We can see that the work is not actually a bedroom painting because it's on public display; it is however the aspiration towards one, and a particular bedroom: Kim Novak as Madeleine Elster and Judy Barton in Alfred Hitchcock's Vertigo. I like it because it seems like a good thing to use art for. Reed was obsessed with Vertigo and Novak since boyhood (if Reed saw Vertigo at it's initial release, he was about twelve years~old). Were there any bedroom he'd want to have his painting in, it would be Elster~Barton's, but since she is a fictional character from Hitchcock's masterpiece, that was not strictly possible. Childhood fantasy could have him recreate her bedroom and place his painting over her bed, however; it could also allow him to switch his painting out for the one that originally appears in the film:

Comparison of the original still from Vertigo
And Reed's modification for Two Bedrooms in San Francisco

I'm jealous that Reed got so close. No one ever wanted to hang my work up in their bedroom. I have recently wanted to hang another's in mine, though. It was a simple drawing of a flowery bush with a few remarks about their station in the wheel of the year by a painter named Andrew Birk. There were a few more notes in the grass. I've never really wanted a work of art like I wanted this one. I've encountered series of works that I loved and aspired to own in their entirety, but could hardly afford one. And that would be all well ~ to buy one would be to subtract from the totality, like pulling a chapter from a book, in which case I'd be only a ruiner of good things [1]. That was until recently, when I saw the note underneath all the green. Suddenly, just this one moment that made it different from the rest. When I saw the drawing I followed it where it went, and imagined doing that every day ~ for the rest of my life ~ in the thirty seconds between falling and getting ahold of Birk. Then he told me it had already sold by mail to an American artist living in Vienna. Now I wonder if I'll ever recover.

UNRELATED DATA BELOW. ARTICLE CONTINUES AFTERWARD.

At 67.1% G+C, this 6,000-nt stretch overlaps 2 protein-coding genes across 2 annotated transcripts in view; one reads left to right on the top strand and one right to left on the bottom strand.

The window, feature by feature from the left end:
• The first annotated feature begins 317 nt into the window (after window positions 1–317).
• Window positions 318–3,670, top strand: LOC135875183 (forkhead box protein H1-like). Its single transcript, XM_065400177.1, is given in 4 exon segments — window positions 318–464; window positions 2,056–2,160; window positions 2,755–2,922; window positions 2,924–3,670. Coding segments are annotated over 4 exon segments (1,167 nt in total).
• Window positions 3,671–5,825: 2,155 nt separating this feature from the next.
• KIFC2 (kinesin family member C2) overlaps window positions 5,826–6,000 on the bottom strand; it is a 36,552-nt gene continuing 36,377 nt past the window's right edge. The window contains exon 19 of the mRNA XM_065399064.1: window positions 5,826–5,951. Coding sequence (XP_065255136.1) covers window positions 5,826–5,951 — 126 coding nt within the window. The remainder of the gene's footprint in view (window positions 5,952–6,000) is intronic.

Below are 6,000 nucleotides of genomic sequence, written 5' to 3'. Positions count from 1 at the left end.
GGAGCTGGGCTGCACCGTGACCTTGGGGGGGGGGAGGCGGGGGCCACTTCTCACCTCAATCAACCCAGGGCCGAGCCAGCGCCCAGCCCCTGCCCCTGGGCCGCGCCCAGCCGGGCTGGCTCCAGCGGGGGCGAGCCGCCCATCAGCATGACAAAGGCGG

So, that's a bedroom painting. The Whitney's purpose in veiling Spiritual America is not to bring it to the bedroom, though, but to keep it out of other people's.

I've done this more than once.

S P I R I T U A L   A M E R I C A

Before ˙1983˙, Spiritual America was a castrated horse:

Spiritual America
Alfred Stieglitz ˙1923˙

After ˙1983˙, it became new again.
       It's hard to find work of Gary Gross's that aren't nudes of Brooke Shields at the age of ten, published in mass ˙1973˙ for a division of Playboy. He was apparently a fashion photographer of some repute who worked for big names like Cosmopolitan and Calvin Klein. His career ended with a series of dog portraits from the Aughts. Here is one such notable portrait (which is to say, the one they have on Wikipedia):

Gary Gross ˙2004˙